Prescribed Fires Promote Long-term Preservation of Texas Grasslands

The effects of burning on rangelands have long been debated. Although it is desirable to remove woody plants and invasive species, fire may also eliminate the native grasses that are important for raising cattle. Studying the effects of burning over a span of years can inform land managers how rangelands will respond to this type of management.

The current issue of the journal Rangeland Ecology & Management describes a 12-year study of a semiarid live oak savanna in Texas. Savannas such as these are transitioning from landscapes dominated by grass and trees into shrub-dominated woodlands. This new face of rangeland ecosystems is neither aesthetically nor economically desirable given the rate and extent of its occurrence.

Human actions have brought about many alterations in rangelands. Global expansion of the cattle industry has caused displacement of native grazers and has contributed to overgrazing. These activities reduce the growth of herbaceous plants that provide fuel , which reduces fire intensity and limits fire effectiveness in eliminating woody plants.

Historically, fires swept the savanna of the Edwards Plateau region of Texas about every six years. This long-term fire study mimicked the historical cycle. Between 1994 and 2006, summer and winter burns were conducted every six years. The results of these burns and a controlled unburned area were compared and contrasted.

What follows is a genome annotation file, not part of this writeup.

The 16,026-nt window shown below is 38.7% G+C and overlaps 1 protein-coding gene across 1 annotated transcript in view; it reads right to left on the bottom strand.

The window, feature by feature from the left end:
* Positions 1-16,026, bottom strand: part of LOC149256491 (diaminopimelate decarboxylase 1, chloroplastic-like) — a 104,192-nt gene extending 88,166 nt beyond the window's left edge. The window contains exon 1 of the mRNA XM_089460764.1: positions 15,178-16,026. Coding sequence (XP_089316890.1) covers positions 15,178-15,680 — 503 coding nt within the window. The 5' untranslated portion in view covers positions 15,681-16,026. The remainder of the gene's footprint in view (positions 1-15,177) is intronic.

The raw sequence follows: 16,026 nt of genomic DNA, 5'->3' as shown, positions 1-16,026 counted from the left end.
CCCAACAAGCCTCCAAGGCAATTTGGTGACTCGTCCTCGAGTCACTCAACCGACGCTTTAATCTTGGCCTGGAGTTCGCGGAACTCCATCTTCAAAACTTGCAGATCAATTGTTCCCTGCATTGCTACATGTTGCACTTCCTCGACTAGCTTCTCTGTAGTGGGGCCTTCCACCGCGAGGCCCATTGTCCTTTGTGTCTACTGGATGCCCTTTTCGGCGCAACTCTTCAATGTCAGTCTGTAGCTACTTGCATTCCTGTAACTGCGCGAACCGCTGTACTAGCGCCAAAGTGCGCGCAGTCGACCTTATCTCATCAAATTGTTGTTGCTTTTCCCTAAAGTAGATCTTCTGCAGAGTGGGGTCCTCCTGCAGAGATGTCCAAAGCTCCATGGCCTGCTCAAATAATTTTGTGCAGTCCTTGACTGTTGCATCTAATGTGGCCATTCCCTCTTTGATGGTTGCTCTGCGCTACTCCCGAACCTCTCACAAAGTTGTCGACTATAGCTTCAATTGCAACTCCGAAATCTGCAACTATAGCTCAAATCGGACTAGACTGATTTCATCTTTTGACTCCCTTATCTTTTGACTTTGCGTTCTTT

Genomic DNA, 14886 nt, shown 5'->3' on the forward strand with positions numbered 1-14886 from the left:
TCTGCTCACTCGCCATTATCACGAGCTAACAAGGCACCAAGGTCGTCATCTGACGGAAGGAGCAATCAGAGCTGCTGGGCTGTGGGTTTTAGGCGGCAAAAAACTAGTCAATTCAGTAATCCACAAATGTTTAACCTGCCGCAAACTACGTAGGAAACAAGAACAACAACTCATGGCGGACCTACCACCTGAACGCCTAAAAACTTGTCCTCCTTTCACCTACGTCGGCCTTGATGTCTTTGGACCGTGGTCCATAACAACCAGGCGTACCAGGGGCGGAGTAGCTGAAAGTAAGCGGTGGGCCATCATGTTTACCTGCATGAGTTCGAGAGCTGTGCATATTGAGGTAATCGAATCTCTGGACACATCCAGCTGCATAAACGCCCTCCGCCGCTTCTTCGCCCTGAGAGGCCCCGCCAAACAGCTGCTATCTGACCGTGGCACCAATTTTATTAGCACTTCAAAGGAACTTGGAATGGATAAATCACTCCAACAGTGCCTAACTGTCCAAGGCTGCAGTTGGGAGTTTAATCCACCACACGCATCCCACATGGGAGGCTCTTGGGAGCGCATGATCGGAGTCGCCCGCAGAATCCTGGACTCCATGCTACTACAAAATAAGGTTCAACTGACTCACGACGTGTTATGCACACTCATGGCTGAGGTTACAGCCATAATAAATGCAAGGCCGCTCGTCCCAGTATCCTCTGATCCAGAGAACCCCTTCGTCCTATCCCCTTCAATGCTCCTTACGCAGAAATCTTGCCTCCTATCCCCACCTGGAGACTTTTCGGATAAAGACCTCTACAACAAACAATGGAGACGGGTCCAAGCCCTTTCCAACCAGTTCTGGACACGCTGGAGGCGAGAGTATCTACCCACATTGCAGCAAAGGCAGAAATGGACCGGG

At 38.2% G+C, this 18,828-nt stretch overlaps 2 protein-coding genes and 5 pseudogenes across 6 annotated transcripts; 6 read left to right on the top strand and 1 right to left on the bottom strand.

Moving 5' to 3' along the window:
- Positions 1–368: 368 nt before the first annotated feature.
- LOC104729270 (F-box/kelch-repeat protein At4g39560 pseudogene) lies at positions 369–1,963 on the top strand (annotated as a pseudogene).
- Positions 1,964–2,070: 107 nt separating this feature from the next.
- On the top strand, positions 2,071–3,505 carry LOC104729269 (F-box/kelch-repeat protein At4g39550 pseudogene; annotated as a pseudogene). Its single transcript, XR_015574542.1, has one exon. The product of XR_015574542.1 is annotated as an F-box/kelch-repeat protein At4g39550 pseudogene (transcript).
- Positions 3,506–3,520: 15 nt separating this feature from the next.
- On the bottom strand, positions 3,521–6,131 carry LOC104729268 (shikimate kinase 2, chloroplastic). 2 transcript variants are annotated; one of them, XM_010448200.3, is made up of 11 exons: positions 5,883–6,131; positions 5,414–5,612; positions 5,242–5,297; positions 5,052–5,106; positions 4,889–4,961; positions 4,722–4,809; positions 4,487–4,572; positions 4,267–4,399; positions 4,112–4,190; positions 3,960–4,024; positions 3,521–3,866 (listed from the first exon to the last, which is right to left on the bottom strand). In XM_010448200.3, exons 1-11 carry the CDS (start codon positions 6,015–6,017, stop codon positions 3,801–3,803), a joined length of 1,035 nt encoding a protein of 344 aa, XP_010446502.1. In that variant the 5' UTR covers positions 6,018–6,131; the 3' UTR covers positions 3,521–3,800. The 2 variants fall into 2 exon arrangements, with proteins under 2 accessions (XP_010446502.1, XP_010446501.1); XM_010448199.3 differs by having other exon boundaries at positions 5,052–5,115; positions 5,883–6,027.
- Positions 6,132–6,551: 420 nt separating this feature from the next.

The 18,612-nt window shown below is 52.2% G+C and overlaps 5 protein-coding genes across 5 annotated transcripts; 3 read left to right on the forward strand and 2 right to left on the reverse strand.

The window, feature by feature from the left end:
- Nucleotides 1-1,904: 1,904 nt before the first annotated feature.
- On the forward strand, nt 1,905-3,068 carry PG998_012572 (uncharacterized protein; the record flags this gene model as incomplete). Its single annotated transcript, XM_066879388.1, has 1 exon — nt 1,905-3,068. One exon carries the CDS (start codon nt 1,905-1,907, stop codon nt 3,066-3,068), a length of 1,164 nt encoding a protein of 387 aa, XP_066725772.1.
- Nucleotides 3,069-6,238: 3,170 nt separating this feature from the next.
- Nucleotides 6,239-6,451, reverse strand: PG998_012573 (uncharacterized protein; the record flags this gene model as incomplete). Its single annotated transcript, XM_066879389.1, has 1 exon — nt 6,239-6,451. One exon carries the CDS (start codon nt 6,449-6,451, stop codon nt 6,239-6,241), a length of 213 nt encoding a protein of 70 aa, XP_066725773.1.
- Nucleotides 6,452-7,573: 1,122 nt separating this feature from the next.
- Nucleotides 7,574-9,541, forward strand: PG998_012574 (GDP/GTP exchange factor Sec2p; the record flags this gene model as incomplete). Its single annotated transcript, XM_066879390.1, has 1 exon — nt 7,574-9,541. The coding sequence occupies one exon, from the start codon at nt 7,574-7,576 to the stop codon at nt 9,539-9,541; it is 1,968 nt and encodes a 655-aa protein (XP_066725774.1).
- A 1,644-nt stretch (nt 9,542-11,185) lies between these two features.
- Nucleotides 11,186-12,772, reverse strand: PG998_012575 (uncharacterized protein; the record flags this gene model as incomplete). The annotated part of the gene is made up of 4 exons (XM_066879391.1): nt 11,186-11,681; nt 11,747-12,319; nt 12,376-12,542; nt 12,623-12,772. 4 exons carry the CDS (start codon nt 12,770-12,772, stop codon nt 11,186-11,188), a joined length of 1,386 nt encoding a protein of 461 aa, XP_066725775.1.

Repeated high-intensity summer burnings reduced or eliminated encroaching woody plants such as prickly pear cactus, juniper, and mesquite. With less intense winter burnings, undesirable woody plants tended to maintain their presence on the savanna, but their spread was restricted. Among herbaceous grass species, little bluestem increased following winter burns and remained constant after summer burns. Weather and other variables had greater effect on other grasses than did burning treatments.

The study found that fire can reduce woody plant species without having a long-term, negative effect on desired grasses. While the burned areas showed positive results in their regrowth, the unburned control area of land rapidly transitioned from a grass-and-tree savanna into woody domination.

Download Center

  • Waste Management in 2021: Accelerate Your Success with Technology

    Join waste management experts on February 23rd for a live best practice session webinar. You’ll learn how to take your waste program to the next level with visual location, barcoding, and mobility. Register now.

  • Green Quadrant EHS Software 2021

    Reserve your copy of the new report by independent analyst firm, Verdantix, to get a detailed, fact-based comparison of the 22 most prominent EHS software vendors in the industry.

  • Your Guide to Environmental Metrics that Drive Performance

    Translating sustainability into action starts with implementing the right metrics to assess your environmental risk and performance. Learn how to design metrics that improve your decision-making process and drive enterprise performance.

  • 5 Keys to Best-in-Class Chemical Management

    Running a safe chemical program is challenging and complex: from knowing what's on-site to proper handling and disposal - all while navigating regulatory changes. Learn the best ways to mitigate chemical risk, get the most value out of your data, and gain buy-in for a chemical management solution.

  • Unpacking ESG: 6 Questions You Were Too Afraid to Ask

    Environmental and Sustainability experts from Arcadis and Cority answer 6 of the most pressing questions EHS professionals have about getting started with Environmental, Social, and Governance (ESG) reporting.

  • Industry Safe